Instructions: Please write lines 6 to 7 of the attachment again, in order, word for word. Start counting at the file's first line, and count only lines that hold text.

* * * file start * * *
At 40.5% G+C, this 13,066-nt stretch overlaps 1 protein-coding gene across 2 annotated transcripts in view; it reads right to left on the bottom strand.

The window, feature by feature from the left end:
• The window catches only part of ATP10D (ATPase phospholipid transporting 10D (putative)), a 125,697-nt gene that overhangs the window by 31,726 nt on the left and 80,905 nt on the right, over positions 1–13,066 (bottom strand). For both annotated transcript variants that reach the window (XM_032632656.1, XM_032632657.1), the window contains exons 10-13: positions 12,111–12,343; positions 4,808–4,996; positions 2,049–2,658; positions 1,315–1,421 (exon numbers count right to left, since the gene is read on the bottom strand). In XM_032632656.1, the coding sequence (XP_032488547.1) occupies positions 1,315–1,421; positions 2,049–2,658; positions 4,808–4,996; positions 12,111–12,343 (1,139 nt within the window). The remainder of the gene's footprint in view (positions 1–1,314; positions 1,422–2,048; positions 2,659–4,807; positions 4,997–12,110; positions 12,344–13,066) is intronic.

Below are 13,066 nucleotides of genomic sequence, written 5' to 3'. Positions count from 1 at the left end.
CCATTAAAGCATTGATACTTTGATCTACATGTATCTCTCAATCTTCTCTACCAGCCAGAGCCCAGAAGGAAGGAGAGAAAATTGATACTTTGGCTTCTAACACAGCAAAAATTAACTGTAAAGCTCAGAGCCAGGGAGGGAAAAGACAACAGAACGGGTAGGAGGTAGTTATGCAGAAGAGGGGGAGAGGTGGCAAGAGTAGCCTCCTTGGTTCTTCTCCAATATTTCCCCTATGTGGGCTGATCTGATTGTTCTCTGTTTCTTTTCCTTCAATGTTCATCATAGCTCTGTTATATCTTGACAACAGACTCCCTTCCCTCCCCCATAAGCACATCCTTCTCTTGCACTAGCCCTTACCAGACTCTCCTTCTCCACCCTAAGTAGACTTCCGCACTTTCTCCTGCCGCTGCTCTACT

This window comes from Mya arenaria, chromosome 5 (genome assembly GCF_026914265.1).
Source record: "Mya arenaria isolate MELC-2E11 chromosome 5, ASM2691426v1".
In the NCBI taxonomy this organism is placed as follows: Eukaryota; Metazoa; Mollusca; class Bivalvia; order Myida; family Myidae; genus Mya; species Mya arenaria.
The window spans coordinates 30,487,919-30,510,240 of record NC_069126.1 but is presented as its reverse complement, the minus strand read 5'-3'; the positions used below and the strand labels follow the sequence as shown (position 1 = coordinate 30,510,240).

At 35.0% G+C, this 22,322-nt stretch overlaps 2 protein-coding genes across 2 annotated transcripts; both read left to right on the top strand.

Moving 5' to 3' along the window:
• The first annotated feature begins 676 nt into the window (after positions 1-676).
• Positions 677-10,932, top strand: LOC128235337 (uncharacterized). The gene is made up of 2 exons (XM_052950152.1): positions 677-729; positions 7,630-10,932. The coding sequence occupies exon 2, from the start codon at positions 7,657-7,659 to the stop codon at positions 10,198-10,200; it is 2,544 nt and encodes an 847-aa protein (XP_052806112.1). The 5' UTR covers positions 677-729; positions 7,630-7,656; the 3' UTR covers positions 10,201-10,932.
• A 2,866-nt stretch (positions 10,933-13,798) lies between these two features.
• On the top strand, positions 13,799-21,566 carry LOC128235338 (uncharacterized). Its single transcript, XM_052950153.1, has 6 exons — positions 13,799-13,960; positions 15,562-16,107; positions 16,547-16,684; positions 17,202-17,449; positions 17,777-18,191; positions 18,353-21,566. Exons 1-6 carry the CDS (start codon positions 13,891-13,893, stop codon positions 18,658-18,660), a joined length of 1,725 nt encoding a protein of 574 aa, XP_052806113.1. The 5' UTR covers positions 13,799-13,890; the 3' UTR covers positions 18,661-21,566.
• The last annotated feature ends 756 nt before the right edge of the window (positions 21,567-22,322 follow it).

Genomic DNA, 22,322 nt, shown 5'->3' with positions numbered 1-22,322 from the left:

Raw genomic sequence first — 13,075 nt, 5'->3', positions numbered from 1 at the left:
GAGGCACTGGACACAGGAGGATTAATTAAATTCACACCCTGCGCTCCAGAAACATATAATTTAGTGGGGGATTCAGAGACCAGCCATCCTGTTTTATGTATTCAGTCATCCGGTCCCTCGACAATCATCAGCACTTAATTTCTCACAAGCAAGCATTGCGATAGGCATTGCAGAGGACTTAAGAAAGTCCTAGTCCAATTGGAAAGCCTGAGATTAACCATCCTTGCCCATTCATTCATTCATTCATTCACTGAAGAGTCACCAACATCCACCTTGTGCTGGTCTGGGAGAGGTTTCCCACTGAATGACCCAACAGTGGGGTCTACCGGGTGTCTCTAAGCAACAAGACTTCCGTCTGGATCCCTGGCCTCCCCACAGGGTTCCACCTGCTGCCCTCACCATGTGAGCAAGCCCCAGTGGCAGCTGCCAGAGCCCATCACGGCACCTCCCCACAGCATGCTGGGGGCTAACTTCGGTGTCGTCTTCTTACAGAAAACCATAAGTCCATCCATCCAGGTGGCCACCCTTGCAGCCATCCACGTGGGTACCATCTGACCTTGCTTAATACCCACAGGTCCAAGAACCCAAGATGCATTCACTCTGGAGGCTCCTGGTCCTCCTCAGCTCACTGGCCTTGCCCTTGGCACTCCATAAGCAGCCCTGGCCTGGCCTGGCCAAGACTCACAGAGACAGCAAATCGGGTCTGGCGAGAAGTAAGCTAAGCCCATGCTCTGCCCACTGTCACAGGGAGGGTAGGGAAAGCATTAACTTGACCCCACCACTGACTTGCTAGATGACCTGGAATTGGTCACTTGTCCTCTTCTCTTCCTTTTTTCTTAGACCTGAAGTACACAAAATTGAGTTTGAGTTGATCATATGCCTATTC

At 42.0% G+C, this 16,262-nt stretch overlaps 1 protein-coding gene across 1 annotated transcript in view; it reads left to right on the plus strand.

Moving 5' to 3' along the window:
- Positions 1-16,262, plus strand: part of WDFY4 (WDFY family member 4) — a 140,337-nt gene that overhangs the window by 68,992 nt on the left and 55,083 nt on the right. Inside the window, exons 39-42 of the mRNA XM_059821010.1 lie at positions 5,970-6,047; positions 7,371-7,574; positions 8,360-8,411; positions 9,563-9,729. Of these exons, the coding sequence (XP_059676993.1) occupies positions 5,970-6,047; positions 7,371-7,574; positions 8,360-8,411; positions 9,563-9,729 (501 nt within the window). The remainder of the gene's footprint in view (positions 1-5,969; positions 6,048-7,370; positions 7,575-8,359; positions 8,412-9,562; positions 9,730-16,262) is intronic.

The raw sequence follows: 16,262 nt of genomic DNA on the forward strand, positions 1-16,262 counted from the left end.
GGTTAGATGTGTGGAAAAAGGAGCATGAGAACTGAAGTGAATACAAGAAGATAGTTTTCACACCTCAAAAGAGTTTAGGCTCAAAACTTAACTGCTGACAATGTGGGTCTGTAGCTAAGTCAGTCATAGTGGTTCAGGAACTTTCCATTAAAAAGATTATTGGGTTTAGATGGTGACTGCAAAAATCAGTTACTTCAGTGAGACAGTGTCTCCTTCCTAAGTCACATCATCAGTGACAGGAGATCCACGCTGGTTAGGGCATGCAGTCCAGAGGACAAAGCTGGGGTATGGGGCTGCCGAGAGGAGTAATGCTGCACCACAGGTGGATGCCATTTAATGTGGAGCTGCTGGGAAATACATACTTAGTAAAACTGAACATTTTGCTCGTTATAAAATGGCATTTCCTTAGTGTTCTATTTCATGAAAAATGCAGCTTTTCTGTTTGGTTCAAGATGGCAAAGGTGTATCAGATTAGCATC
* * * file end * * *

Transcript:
This window comes from Mya arenaria, chromosome 5 (genome assembly GCF_026914265.1).
Source record: "Mya arenaria isolate MELC-2E11 chromosome 5, ASM2691426v1".